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US clears Bush adviser over water management

WASHINGTON -- The Interior Department's inspector general has found no basis for an assertion by Democratic presidential candidate John F. Kerry that White House political advisers interfered in Northwest water policy.

The inspector general said President Bush's top political adviser, Karl Rove, was not involved in a 2002 decision to divert water from the Klamath River in Oregon to irrigate farms.

While Rove mentioned the Klamath in passing during a briefing with senior Interior officials, "we found nothing to tie Karl Rove's comments . . . to the Klamath decision-making process," Inspector General Earl Devaney said in a letter to Kerry, the Massachusetts senator.

A major fish kill and other problems in the drought-plagued region have "fueled the flames of suspicion and distrust," Devaney wrote in the letter dated March 1 and released Friday by the Interior Department.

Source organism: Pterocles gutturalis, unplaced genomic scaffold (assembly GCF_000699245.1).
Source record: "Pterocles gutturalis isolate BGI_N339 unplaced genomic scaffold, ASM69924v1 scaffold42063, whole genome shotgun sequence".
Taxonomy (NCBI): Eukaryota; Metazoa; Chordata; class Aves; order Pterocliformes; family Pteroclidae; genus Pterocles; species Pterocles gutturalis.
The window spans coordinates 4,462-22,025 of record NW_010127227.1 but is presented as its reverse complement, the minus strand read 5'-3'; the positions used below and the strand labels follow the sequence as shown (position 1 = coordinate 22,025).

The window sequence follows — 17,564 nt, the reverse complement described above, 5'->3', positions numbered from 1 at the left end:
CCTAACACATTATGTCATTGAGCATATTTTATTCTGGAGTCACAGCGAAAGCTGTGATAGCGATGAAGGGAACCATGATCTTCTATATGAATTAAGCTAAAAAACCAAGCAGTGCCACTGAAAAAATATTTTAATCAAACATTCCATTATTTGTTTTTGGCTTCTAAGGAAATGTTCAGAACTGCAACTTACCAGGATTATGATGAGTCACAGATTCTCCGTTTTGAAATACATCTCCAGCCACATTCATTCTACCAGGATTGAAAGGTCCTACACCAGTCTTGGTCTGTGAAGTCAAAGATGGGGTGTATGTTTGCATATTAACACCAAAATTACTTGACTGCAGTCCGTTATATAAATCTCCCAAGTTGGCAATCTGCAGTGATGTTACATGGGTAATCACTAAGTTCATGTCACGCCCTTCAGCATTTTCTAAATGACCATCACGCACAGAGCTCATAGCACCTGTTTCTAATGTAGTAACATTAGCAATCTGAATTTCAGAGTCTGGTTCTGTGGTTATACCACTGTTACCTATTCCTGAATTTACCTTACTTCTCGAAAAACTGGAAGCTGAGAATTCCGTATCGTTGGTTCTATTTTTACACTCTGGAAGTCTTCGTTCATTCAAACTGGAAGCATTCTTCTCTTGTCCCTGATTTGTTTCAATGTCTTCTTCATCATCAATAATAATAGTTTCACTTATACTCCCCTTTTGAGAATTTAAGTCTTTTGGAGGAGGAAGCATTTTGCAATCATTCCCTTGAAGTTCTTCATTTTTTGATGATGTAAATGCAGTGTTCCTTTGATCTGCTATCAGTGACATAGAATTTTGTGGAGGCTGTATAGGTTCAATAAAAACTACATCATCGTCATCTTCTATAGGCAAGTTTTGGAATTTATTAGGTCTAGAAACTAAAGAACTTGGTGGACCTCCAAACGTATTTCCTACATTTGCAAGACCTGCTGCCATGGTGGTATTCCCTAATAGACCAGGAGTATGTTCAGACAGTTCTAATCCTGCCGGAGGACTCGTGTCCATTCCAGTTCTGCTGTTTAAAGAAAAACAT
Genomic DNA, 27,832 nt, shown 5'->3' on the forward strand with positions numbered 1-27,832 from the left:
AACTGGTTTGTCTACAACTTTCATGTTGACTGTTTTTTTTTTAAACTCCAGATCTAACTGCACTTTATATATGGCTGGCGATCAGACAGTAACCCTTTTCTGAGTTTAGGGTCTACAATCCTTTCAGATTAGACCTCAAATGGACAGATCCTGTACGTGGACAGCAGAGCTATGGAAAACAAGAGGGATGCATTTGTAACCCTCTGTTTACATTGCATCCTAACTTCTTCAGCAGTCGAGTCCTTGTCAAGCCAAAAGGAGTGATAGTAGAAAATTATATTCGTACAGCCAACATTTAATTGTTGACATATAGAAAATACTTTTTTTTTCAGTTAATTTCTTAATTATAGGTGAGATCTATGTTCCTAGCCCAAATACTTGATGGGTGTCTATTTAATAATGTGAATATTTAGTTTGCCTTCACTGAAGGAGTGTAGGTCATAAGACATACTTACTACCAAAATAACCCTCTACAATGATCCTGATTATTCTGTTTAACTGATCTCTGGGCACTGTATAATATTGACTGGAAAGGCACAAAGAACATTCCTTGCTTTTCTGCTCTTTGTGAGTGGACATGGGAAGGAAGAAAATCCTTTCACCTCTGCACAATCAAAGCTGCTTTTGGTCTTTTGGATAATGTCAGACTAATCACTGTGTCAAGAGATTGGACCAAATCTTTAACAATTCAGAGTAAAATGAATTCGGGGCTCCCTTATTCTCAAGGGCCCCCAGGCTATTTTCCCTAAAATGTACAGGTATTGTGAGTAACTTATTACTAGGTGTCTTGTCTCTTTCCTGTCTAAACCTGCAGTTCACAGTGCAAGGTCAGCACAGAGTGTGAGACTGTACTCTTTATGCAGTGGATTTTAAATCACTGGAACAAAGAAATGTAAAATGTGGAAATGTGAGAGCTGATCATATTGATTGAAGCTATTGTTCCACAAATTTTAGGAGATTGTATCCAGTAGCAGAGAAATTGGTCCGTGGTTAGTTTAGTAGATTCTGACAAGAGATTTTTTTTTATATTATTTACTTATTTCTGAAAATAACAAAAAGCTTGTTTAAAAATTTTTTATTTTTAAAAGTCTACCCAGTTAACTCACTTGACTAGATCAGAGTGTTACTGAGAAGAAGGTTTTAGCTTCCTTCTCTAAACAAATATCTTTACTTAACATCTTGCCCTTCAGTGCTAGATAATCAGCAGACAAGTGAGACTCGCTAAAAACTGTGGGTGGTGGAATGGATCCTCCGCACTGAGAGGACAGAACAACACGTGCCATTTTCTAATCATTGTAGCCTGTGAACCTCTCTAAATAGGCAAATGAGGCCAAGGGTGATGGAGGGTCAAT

"However, we conclude that the [Interior] Department conducted itself in keeping with the administrative process, that the science and information utilized supported the department's decisions, and that no political pressure was perceived by any of the key participants," Devaney's letter said.

The White House called the report a vindication of its approach to water management in the Klamath, a contentious issue that has spurred litigation and hard feelings. In a statement, Kerry said he accepts the inspector general's findings but still questions why a political operative was briefing senior Interior officials about complex resource issues.Kerry sought the inquiry last year, following a report in The Wall Street Journal that Rove had briefed top managers at the Interior Department in January 2002 about the Klamath and other Western issues. Rove's briefing followed a trip by President Bush and Rove to Oregon, where Republican leaders had stressed the need to support their agricultural base by increasing water flow to nearby farms.

Three months after the meeting, administration officials increased the water supply to more than 200,000 acres of farmland in California and Oregon.

In September 2002, nearly 33,000 chinook salmon died in the Klamath River in northern California. The California Department of Fish and Game laid much of the blame on low water flows controlled by the federal government.

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